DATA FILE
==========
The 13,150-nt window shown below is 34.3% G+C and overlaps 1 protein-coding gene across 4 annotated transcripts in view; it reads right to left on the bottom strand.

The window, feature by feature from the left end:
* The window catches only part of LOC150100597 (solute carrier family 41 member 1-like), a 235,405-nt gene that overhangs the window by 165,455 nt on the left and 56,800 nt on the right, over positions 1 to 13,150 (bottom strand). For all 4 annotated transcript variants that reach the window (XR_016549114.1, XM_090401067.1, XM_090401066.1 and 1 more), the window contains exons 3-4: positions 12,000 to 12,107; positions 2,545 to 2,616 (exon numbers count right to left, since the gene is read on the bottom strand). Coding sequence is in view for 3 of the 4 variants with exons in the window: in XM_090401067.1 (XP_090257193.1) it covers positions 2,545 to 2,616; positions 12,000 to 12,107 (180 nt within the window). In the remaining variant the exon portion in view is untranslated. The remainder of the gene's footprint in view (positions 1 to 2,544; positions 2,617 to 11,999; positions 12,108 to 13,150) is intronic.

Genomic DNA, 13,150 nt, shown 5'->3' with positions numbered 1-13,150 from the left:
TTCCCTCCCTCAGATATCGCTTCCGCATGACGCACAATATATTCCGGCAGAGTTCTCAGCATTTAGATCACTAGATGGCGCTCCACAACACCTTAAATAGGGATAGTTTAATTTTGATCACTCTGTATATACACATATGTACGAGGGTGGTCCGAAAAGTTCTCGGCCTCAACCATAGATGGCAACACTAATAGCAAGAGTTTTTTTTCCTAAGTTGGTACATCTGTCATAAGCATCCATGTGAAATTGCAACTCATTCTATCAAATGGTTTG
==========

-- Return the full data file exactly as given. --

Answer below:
The 13,150-nt window shown below is 34.3% G+C and overlaps 1 protein-coding gene across 4 annotated transcripts in view; it reads right to left on the bottom strand.

The window, feature by feature from the left end:
* The window catches only part of LOC150100597 (solute carrier family 41 member 1-like), a 235,405-nt gene that overhangs the window by 165,455 nt on the left and 56,800 nt on the right, over positions 1 to 13,150 (bottom strand). For all 4 annotated transcript variants that reach the window (XR_016549114.1, XM_090401067.1, XM_090401066.1 and 1 more), the window contains exons 3-4: positions 12,000 to 12,107; positions 2,545 to 2,616 (exon numbers count right to left, since the gene is read on the bottom strand). Coding sequence is in view for 3 of the 4 variants with exons in the window: in XM_090401067.1 (XP_090257193.1) it covers positions 2,545 to 2,616; positions 12,000 to 12,107 (180 nt within the window). In the remaining variant the exon portion in view is untranslated. The remainder of the gene's footprint in view (positions 1 to 2,544; positions 2,617 to 11,999; positions 12,108 to 13,150) is intronic.

Genomic DNA, 13,150 nt, shown 5'->3' with positions numbered 1-13,150 from the left:
TTCCCTCCCTCAGATATCGCTTCCGCATGACGCACAATATATTCCGGCAGAGTTCTCAGCATTTAGATCACTAGATGGCGCTCCACAACACCTTAAATAGGGATAGTTTAATTTTGATCACTCTGTATATACACATATGTACGAGGGTGGTCCGAAAAGTTCTCGGCCTCAACCATAGATGGCAACACTAATAGCAAGAGTTTTTTTTCCTAAGTTGGTACATCTGTCATAAGCATCCATGTGAAATTGCAACTCATTCTATCAAATGGTTTG